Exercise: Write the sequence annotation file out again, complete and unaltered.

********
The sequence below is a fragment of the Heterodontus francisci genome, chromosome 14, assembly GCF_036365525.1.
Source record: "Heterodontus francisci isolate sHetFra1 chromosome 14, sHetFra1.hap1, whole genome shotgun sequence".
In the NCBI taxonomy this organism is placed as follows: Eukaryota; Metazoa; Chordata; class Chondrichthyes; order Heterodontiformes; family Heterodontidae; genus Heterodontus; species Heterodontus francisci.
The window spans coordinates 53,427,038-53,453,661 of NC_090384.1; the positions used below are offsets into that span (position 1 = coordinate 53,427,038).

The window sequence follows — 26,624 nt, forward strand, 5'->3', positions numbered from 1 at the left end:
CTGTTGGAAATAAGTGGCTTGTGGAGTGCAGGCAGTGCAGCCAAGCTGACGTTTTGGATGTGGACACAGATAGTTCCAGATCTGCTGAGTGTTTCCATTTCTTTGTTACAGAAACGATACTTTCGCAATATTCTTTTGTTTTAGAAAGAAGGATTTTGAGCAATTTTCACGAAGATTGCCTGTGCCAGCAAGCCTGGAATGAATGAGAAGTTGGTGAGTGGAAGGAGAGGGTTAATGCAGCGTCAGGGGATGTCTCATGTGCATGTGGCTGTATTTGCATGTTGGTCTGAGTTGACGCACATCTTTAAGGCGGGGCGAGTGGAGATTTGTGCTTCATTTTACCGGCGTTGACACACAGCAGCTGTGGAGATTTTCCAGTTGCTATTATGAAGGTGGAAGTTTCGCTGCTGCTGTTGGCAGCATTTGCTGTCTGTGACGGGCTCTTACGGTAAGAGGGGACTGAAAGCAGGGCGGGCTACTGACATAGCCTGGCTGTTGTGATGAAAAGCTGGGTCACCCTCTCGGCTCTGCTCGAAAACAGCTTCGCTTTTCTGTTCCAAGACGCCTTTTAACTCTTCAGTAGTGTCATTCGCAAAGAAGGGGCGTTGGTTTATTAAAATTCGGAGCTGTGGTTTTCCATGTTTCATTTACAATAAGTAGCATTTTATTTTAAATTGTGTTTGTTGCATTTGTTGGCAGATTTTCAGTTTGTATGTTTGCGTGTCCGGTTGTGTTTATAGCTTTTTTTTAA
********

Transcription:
The sequence below is a fragment of the Heterodontus francisci genome, chromosome 14, assembly GCF_036365525.1.
Source record: "Heterodontus francisci isolate sHetFra1 chromosome 14, sHetFra1.hap1, whole genome shotgun sequence".
In the NCBI taxonomy this organism is placed as follows: Eukaryota; Metazoa; Chordata; class Chondrichthyes; order Heterodontiformes; family Heterodontidae; genus Heterodontus; species Heterodontus francisci.
The window spans coordinates 53,427,038-53,453,661 of NC_090384.1; the positions used below are offsets into that span (position 1 = coordinate 53,427,038).

The window sequence follows — 26,624 nt, forward strand, 5'->3', positions numbered from 1 at the left end:
CTGTTGGAAATAAGTGGCTTGTGGAGTGCAGGCAGTGCAGCCAAGCTGACGTTTTGGATGTGGACACAGATAGTTCCAGATCTGCTGAGTGTTTCCATTTCTTTGTTACAGAAACGATACTTTCGCAATATTCTTTTGTTTTAGAAAGAAGGATTTTGAGCAATTTTCACGAAGATTGCCTGTGCCAGCAAGCCTGGAATGAATGAGAAGTTGGTGAGTGGAAGGAGAGGGTTAATGCAGCGTCAGGGGATGTCTCATGTGCATGTGGCTGTATTTGCATGTTGGTCTGAGTTGACGCACATCTTTAAGGCGGGGCGAGTGGAGATTTGTGCTTCATTTTACCGGCGTTGACACACAGCAGCTGTGGAGATTTTCCAGTTGCTATTATGAAGGTGGAAGTTTCGCTGCTGCTGTTGGCAGCATTTGCTGTCTGTGACGGGCTCTTACGGTAAGAGGGGACTGAAAGCAGGGCGGGCTACTGACATAGCCTGGCTGTTGTGATGAAAAGCTGGGTCACCCTCTCGGCTCTGCTCGAAAACAGCTTCGCTTTTCTGTTCCAAGACGCCTTTTAACTCTTCAGTAGTGTCATTCGCAAAGAAGGGGCGTTGGTTTATTAAAATTCGGAGCTGTGGTTTTCCATGTTTCATTTACAATAAGTAGCATTTTATTTTAAATTGTGTTTGTTGCATTTGTTGGCAGATTTTCAGTTTGTATGTTTGCGTGTCCGGTTGTGTTTATAGCTTTTTTTTAA